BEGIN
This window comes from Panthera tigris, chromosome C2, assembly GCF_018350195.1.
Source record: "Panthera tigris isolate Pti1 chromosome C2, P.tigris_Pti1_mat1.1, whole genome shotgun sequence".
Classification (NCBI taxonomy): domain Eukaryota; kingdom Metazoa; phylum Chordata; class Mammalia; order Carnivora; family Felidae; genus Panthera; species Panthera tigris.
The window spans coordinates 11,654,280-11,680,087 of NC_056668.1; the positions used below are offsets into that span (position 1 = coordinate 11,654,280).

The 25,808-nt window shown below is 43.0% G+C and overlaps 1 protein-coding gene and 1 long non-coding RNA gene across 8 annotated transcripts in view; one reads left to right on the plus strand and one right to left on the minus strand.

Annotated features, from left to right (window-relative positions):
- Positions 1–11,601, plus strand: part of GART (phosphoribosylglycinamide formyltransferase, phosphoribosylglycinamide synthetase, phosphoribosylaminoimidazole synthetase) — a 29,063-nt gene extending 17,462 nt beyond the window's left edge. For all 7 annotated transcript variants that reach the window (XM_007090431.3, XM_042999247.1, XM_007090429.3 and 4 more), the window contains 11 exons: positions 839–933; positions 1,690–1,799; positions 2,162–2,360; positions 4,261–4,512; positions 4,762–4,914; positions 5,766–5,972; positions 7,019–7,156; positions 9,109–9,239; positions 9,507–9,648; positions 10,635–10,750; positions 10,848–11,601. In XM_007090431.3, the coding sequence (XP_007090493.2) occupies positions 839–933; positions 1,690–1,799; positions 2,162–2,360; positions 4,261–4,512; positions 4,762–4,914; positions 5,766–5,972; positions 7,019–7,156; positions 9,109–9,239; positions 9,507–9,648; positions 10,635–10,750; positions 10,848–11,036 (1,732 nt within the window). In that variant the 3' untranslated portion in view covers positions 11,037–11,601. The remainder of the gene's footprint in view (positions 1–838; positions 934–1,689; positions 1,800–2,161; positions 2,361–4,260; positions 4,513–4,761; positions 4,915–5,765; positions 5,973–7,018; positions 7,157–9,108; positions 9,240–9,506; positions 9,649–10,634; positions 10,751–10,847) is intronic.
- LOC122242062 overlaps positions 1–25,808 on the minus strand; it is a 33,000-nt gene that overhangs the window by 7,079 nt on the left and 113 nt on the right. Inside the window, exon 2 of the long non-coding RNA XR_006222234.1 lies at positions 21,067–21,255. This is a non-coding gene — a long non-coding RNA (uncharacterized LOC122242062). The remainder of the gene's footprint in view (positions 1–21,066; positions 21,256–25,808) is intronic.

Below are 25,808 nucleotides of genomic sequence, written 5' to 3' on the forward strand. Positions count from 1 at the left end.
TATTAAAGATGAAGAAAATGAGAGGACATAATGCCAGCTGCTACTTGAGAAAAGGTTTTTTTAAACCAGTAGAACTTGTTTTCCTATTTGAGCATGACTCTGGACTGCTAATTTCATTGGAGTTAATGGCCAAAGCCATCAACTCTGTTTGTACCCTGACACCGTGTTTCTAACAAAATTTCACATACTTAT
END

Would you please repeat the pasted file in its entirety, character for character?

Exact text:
This window comes from Panthera tigris, chromosome C2, assembly GCF_018350195.1.
Source record: "Panthera tigris isolate Pti1 chromosome C2, P.tigris_Pti1_mat1.1, whole genome shotgun sequence".
Classification (NCBI taxonomy): domain Eukaryota; kingdom Metazoa; phylum Chordata; class Mammalia; order Carnivora; family Felidae; genus Panthera; species Panthera tigris.
The window spans coordinates 11,654,280-11,680,087 of NC_056668.1; the positions used below are offsets into that span (position 1 = coordinate 11,654,280).

The 25,808-nt window shown below is 43.0% G+C and overlaps 1 protein-coding gene and 1 long non-coding RNA gene across 8 annotated transcripts in view; one reads left to right on the plus strand and one right to left on the minus strand.

Annotated features, from left to right (window-relative positions):
- Positions 1–11,601, plus strand: part of GART (phosphoribosylglycinamide formyltransferase, phosphoribosylglycinamide synthetase, phosphoribosylaminoimidazole synthetase) — a 29,063-nt gene extending 17,462 nt beyond the window's left edge. For all 7 annotated transcript variants that reach the window (XM_007090431.3, XM_042999247.1, XM_007090429.3 and 4 more), the window contains 11 exons: positions 839–933; positions 1,690–1,799; positions 2,162–2,360; positions 4,261–4,512; positions 4,762–4,914; positions 5,766–5,972; positions 7,019–7,156; positions 9,109–9,239; positions 9,507–9,648; positions 10,635–10,750; positions 10,848–11,601. In XM_007090431.3, the coding sequence (XP_007090493.2) occupies positions 839–933; positions 1,690–1,799; positions 2,162–2,360; positions 4,261–4,512; positions 4,762–4,914; positions 5,766–5,972; positions 7,019–7,156; positions 9,109–9,239; positions 9,507–9,648; positions 10,635–10,750; positions 10,848–11,036 (1,732 nt within the window). In that variant the 3' untranslated portion in view covers positions 11,037–11,601. The remainder of the gene's footprint in view (positions 1–838; positions 934–1,689; positions 1,800–2,161; positions 2,361–4,260; positions 4,513–4,761; positions 4,915–5,765; positions 5,973–7,018; positions 7,157–9,108; positions 9,240–9,506; positions 9,649–10,634; positions 10,751–10,847) is intronic.
- LOC122242062 overlaps positions 1–25,808 on the minus strand; it is a 33,000-nt gene that overhangs the window by 7,079 nt on the left and 113 nt on the right. Inside the window, exon 2 of the long non-coding RNA XR_006222234.1 lies at positions 21,067–21,255. This is a non-coding gene — a long non-coding RNA (uncharacterized LOC122242062). The remainder of the gene's footprint in view (positions 1–21,066; positions 21,256–25,808) is intronic.

Below are 25,808 nucleotides of genomic sequence, written 5' to 3' on the forward strand. Positions count from 1 at the left end.
TATTAAAGATGAAGAAAATGAGAGGACATAATGCCAGCTGCTACTTGAGAAAAGGTTTTTTTAAACCAGTAGAACTTGTTTTCCTATTTGAGCATGACTCTGGACTGCTAATTTCATTGGAGTTAATGGCCAAAGCCATCAACTCTGTTTGTACCCTGACACCGTGTTTCTAACAAAATTTCACATACTTAT